University of California, Berkeley; University of California, Los Angeles; University of Michigan; University of Virginia; and University of North Carolina at Chapel Hill have always been ranked by U.S. News and World Report among the top-five public research universities.
No university has ever broken into that top-five ranking and stayed there for two consecutive years, until last month, when UF was ranked among the top five for the second year in a row. Berkeley and UCLA are tied for first, Michigan and Virginia tied for third, and UF and UNC are tied for fifth.
What is the reason for UF’s rise in stature? UF’s ranking is simply due to the entire UF community establishing that goal and focusing on the metrics necessary to achieve it. U.S. News combines 17 metrics to rank 440 national research universities. The metrics include student outcomes, faculty resources, finances, alumni giving and peer assessment. The progress UF has made in improving those metrics, and the nearly 100 other metrics we track, is due to the commitment and focus of everyone in the UF community, including our friends and supporters.
When I graduated from Miami Killian Senior High School in 1973, the only metric I could find in the Cutler Ridge public library to compare the stature of universities was selectivity, the percentage of applicants accepted. I assumed the greater the selectivity, the more prestigious the university. Interestingly, U.S. News no longer uses selectivity as one of its metrics. UF at that time was not among the most selective universities in the nation. Today, UF would be on the list of the nation’s most selective universities, with over 10,000 more applicants for this Fall’s entering class than last year’s record number of applications.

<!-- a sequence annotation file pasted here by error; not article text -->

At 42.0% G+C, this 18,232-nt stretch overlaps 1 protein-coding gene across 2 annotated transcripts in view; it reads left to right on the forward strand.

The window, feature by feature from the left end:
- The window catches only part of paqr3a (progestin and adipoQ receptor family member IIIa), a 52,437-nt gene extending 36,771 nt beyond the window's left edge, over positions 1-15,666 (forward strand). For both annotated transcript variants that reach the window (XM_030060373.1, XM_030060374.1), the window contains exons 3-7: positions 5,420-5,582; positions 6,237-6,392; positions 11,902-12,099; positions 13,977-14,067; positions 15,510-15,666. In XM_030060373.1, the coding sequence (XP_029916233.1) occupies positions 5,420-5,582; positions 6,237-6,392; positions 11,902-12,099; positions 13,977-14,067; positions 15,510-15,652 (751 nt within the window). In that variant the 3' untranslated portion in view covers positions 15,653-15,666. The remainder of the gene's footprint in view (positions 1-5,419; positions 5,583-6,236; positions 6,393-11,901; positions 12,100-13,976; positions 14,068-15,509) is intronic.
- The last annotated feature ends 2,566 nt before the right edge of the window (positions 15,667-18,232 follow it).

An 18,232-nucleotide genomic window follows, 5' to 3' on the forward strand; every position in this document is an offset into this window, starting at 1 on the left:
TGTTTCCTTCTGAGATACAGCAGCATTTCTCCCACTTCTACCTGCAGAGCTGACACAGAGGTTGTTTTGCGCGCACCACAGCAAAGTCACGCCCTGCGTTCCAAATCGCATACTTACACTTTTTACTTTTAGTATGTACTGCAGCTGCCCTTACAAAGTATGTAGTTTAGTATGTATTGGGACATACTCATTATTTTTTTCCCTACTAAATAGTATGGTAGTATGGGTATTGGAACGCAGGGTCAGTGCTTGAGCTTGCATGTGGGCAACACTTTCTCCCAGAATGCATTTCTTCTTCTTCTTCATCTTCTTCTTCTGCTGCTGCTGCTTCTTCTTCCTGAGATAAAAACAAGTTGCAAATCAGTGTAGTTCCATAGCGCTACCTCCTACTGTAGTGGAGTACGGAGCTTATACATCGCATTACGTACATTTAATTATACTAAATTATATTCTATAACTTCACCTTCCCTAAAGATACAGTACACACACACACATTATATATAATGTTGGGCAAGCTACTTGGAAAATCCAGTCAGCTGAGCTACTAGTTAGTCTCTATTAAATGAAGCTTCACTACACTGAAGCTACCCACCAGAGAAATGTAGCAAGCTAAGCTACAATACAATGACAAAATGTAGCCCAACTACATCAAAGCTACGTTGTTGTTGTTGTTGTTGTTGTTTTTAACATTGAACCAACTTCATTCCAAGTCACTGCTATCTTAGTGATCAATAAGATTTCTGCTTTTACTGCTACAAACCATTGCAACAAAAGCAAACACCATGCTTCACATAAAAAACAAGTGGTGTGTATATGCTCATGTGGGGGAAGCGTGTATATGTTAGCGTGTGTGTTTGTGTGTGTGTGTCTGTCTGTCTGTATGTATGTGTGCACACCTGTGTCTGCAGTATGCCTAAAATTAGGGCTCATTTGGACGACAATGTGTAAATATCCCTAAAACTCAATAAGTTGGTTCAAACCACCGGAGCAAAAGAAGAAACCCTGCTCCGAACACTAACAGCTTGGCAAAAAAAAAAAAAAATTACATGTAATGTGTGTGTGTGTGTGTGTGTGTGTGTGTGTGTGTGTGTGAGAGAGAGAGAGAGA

What is next for UF? All of UF’s 16 colleges are stronger today than eight years ago. However, there is much work to be done for UF’s stature to move higher among the very best research universities. Many of our more than 200 academic departments are not considered by their peers to be among the top-10 departments nationwide. The metrics for ranking departments are different than those used to rank the overall university. Every department chair, school director and college dean should understand their department, school and college rank compared to peers and should develop a strategy to improve that ranking.
One of UF’s greatest attributes is that it is intentionally and intensely comprehensive, particularly as reflected in the number and breadth of academic departments. As UF begins the next era in its continually growing stature, no academic department should be left behind. With the leadership of faculty, department chairs, school directors and college deans, I am confident every UF department can move into the top 10 or even top five among their national peers.
If that happens, the real winners will be our students.
Kent Fuchs is president of the University of Florida.